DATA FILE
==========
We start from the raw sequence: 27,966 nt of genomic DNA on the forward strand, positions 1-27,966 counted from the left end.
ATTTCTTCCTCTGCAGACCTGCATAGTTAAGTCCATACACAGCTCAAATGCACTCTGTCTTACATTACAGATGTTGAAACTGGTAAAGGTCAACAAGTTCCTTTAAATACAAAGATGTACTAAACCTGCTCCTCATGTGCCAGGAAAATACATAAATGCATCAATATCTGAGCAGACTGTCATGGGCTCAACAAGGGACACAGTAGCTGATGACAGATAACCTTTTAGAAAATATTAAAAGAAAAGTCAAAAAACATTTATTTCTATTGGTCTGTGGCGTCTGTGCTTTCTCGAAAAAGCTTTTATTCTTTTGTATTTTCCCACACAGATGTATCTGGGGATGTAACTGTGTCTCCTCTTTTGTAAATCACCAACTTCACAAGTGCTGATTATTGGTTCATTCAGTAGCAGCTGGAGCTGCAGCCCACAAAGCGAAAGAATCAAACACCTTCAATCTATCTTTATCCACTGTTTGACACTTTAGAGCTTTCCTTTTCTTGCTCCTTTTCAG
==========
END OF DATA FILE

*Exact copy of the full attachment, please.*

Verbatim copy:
We start from the raw sequence: 27,966 nt of genomic DNA on the forward strand, positions 1-27,966 counted from the left end.
ATTTCTTCCTCTGCAGACCTGCATAGTTAAGTCCATACACAGCTCAAATGCACTCTGTCTTACATTACAGATGTTGAAACTGGTAAAGGTCAACAAGTTCCTTTAAATACAAAGATGTACTAAACCTGCTCCTCATGTGCCAGGAAAATACATAAATGCATCAATATCTGAGCAGACTGTCATGGGCTCAACAAGGGACACAGTAGCTGATGACAGATAACCTTTTAGAAAATATTAAAAGAAAAGTCAAAAAACATTTATTTCTATTGGTCTGTGGCGTCTGTGCTTTCTCGAAAAAGCTTTTATTCTTTTGTATTTTCCCACACAGATGTATCTGGGGATGTAACTGTGTCTCCTCTTTTGTAAATCACCAACTTCACAAGTGCTGATTATTGGTTCATTCAGTAGCAGCTGGAGCTGCAGCCCACAAAGCGAAAGAATCAAACACCTTCAATCTATCTTTATCCACTGTTTGACACTTTAGAGCTTTCCTTTTCTTGCTCCTTTTCAG